Senate frees the pregnant pigs

US - By a vote of 20-9 Thursday, the Oregon Senate endorsed a bill that would make it a Class A misdemeanor to confine a pregnant pig.
calendar icon 27 April 2007
clock icon 3 minute read
Sure, there were lots of pig jokes during the floor debate. But the sponsor of Senate Bill 694 is serious about preventing what she calls the "inhumane treatment of animals."

It's common practice for U.S. pork producers to confine a 250- to 350-pound pregnant pig in an aluminum enclosure 2 feet wide by 7 feet long. Sows remain in these so-called "gestation stalls" throughout their pregnancy, which lasts about four months. The animals can lie down but not turn around. Food and water are placed at the head, where they cannot be contaminated by the wastes that come out the back.

Oregon's bill is similar to ballot measures that have passed and become law in Arizona and Florida and to bills pending before 15 other state legislatures this year. And sponsor Sen. Ginny Burdick, D-Portland, says it's important for Oregon to join those states in banning such practices.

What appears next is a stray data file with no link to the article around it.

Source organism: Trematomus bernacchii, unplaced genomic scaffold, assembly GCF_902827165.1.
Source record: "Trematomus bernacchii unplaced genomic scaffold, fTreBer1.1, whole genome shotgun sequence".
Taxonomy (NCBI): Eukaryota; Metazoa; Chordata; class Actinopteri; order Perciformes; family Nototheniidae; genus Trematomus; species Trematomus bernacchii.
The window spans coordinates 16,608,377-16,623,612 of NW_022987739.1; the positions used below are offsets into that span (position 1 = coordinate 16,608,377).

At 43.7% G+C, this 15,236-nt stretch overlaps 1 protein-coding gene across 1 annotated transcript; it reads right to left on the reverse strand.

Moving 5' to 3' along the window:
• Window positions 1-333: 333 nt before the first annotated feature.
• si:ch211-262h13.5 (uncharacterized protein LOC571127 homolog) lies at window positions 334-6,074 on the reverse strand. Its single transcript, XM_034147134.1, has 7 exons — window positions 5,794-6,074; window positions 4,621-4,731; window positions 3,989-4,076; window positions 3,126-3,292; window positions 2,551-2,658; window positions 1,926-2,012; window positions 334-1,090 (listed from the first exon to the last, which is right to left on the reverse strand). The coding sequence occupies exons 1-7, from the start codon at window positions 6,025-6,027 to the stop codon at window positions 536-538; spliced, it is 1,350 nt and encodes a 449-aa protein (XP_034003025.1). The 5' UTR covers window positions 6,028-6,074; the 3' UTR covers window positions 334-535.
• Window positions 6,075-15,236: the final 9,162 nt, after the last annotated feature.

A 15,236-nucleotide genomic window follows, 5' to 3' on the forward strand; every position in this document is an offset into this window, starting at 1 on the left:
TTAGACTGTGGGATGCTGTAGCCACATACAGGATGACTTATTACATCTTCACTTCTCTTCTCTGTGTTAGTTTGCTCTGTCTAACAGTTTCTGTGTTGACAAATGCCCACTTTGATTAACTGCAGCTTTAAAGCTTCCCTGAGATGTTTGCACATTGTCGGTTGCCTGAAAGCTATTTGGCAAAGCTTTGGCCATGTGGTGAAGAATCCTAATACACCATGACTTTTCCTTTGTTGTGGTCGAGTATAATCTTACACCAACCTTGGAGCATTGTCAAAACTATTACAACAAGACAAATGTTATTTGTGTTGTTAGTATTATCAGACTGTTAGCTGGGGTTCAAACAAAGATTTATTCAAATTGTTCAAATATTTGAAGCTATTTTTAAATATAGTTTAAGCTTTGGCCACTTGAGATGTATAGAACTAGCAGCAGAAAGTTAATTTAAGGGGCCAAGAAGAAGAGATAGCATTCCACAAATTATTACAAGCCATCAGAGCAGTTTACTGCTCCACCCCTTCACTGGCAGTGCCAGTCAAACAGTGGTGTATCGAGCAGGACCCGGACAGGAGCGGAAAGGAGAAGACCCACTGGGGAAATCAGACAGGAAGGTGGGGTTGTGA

Originally, the bill also banned confinement of calves raised for veal. But that language was dropped after lawmakers learned that Oregon does not have a veal industry and the state's dairy producers worried that its language could affect their businesses.

Oregon does have an estimated 4,000 breeding hogs. Though there's some dispute about whether the gestation stalls --used mostly by large-scale producers --are used in this state.

"No matter how much lipstick you put on a pig, it's still a pig," said Sen. Jeff Kruse, R-Roseburg. "Why are we creating a law when one does not need to exist?"

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